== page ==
The house in Kausani was perfect, and we settled in with great delight, our summer meditation fantasy seemingly assured. We dug a toilet, took turns fetching water and cooking, gazed blissfully at the Himalayas, and awaited arrival of our teacher, Anagorika Munindra.

It was at the beginning of the second week that we heard a few Westerners had arrived in the village and were staying at a small hotel below. We all agreed that they shouldn’t be invited up to our house, for we should protect this space for the work we would commence with Munindra’s arrival. But the Westerners continued to arrive in Kausani, and they were not at all pleased to be excluded from the mountaintop. After all, Maharajji had told them to come. He had said, “Go be with Ram Dass in Kausani. That’s a beginner’s course. Not for Ram Dass.”
I was furious. Maharajji knew we wanted to be alone, yet he had deliber­ately sent what now amounted to twenty people. We decided to stick to our original plan, no matter what!

But we had underestimated the extent of Maharajji’s lila, for on Friday of the second week a letter arrived from Munindra: “Due to several administrative matters, I must take care of here in Bodh Gaya. I shall be unable to come to Kausani this summer.” There went the fantasy. Once we had surrendered the fantasy of a quiet summer of meditation, we joined with the other Westerners who had arrived in the village, moved into an ashram across the valley, and had a productive and intense summer ashram experience. We returned to Kainchi at the end of the summer, at the call from Maharajji. As we came before him for darshan he was laughing. He said, “Ram Dass teacher, Ram Dass teacher. Buddhist teacher never came. Ram Dass teacher, Ram Dass teacher,” and he cackled and pulled on my beard. No doubt about it—the events of the summer had not been just a chance misfiring of our plans. There was a paw in the pie.

­He kept admonishing me: “Ram Dass, give up attachments.” I often tried to put the onus on him by replying, “It’s all your grace.” But he was remind­ing me that I had to make the effort, for he just kept repeating, “Give up attachments. You should have no ashrams. No attachments of any kind.”
Once Maharajji was reiterating to me for the hundredth time that I should give up attachments. I told him that another teacher had told me the same thing. “Does he have desires?” asked Maharajji.
“Yes, I think he still does,” I replied.
“Then how can he free you of desire?”


I once found myself becoming very angry while at Maharajji’s temple. Most of the anger was directed against my fellow Western devotees. Although there were perhaps some justifiable reasons for the anger, the fever pitch to which it had risen at the end of the two weeks was surprising, even to me. It was at that point that I walked to the temple and arrived late.

All the Westerners were sitting in the usual row on the porch, on the opposite side of the ashram courtyard from where Maharajji was sitting. From here they could watch him from a distance while they were taking prasad (lunch in this case). When I arrived and sat down, one of the Westerners brought over a leaf plate of food that had been saved for me. And at that moment the fury broke and I took the leaf plate and threw it. From across the courtyard, Maharajji watched.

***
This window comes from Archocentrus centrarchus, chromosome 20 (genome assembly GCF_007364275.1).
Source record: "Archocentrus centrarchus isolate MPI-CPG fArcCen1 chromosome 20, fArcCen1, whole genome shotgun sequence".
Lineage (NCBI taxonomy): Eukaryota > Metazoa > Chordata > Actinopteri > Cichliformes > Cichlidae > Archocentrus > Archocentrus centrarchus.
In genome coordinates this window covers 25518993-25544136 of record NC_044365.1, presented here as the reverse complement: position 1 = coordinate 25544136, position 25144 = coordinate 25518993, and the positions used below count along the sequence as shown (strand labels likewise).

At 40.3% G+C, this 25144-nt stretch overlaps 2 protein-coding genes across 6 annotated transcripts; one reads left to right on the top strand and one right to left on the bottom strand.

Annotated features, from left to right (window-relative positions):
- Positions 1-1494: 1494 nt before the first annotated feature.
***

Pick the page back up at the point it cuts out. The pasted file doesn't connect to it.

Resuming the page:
Almost immediately I was summoned to his presence, and I crossed the yard and knelt before him.

“Something troubling you?” he asked.

“Yes,” I said, looking over at all the Westerners. “I can’t stand adharma (those behaviors which people manifest that take them away from God). I can’t stand it in them (pointing to the Westerners), and I can’t stand it in me. In fact, I can’t stand anybody at all except you.” And as I looked at him, it felt that he was my only safe harbor in this darkness of my soul, and I began to cry. No, not just to cry but to wail. Maharajji patted me vigorously on the head and sent for milk, and when I could see through my tears, I saw that he was crying, too.

He fed me the milk and asked me if I loved him. I assured him that I did. Then, when I had composed myself sufficiently, he leaned up close and said, “I told you to love everybody.”

“Yes, Maharajji, but you also told me to tell the truth. And the truth is that I just don’t love everybody.” Then Maharajji came even closer, so that we were practically nose to nose, and he said, “Love everyone and tell the truth.”

The way he said it left no doubt about the way it was to be. For a fleeting moment I had an image of a casket—apparently symbolic of my death—but it was shaped in a way that was unlike my body. It seemed representational of this conversation in which, in effect, I was protesting that who I thought I was could not love everyone and tell the truth, and Maharajji was saying, “When you finish being who you think you are, this is who you will be. When you die you will be reborn to love everyone and tell the truth.”

Then he said, “Sometimes the most anger reflects the strongest love.”

Looking across the yard at those Westerners, toward all of whom I self?righteously felt anger, I saw suddenly that the anger was at one level, while immediately beneath that, at a slightly deeper level, was incredible love—two planes of relationship in which a person might say, “I love you but I don’t like you.” And if Maharajji’s instructions were to be carried out—and there was no doubt that they were, for he was my guru for better or worse—the anger would have to be given up to make way for the love.

Then Maharajji offered me a bargain: “You must polish the mirror free from anger to see God. If you give up a little anger each day, I will help you.” This seemed to be a deal that was more than fair. I readily accepted. And he’s been true to his end of the bargain.

It is now twenty?three years (written in 1995) since that day. The impurities haven’t fallen away as quickly as I would have liked, but slowly, very slowly, the boon is coming to pass.

Ram Dass has been writing and sharing his experiments in truth for almost thirty years.

From Miracle of Love. ©1979, 1995, Hanuman Foundation, Santa Fe, NM 87504. Reprinted by arrangement with Ram Dass.